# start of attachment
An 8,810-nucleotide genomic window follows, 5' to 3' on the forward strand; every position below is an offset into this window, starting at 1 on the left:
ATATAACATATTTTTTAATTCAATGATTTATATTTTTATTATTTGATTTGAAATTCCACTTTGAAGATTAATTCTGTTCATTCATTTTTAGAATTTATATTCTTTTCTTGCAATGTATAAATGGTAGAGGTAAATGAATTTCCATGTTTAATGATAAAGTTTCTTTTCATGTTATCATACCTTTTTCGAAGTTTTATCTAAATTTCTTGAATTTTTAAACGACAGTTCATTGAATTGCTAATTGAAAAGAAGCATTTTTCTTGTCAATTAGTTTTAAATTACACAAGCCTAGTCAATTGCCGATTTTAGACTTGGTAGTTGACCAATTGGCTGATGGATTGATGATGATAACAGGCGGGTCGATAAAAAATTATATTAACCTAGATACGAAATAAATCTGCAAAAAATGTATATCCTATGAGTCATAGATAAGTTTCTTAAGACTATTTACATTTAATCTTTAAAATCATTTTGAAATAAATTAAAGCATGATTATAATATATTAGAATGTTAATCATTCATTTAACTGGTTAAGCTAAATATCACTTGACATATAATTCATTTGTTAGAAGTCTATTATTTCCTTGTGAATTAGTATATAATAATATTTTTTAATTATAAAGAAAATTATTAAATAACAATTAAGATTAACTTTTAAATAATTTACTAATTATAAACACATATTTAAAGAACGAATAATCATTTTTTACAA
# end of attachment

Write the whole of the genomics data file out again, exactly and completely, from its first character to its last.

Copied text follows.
An 8,810-nucleotide genomic window follows, 5' to 3' on the forward strand; every position below is an offset into this window, starting at 1 on the left:
ATATAACATATTTTTTAATTCAATGATTTATATTTTTATTATTTGATTTGAAATTCCACTTTGAAGATTAATTCTGTTCATTCATTTTTAGAATTTATATTCTTTTCTTGCAATGTATAAATGGTAGAGGTAAATGAATTTCCATGTTTAATGATAAAGTTTCTTTTCATGTTATCATACCTTTTTCGAAGTTTTATCTAAATTTCTTGAATTTTTAAACGACAGTTCATTGAATTGCTAATTGAAAAGAAGCATTTTTCTTGTCAATTAGTTTTAAATTACACAAGCCTAGTCAATTGCCGATTTTAGACTTGGTAGTTGACCAATTGGCTGATGGATTGATGATGATAACAGGCGGGTCGATAAAAAATTATATTAACCTAGATACGAAATAAATCTGCAAAAAATGTATATCCTATGAGTCATAGATAAGTTTCTTAAGACTATTTACATTTAATCTTTAAAATCATTTTGAAATAAATTAAAGCATGATTATAATATATTAGAATGTTAATCATTCATTTAACTGGTTAAGCTAAATATCACTTGACATATAATTCATTTGTTAGAAGTCTATTATTTCCTTGTGAATTAGTATATAATAATATTTTTTAATTATAAAGAAAATTATTAAATAACAATTAAGATTAACTTTTAAATAATTTACTAATTATAAACACATATTTAAAGAACGAATAATCATTTTTTACAA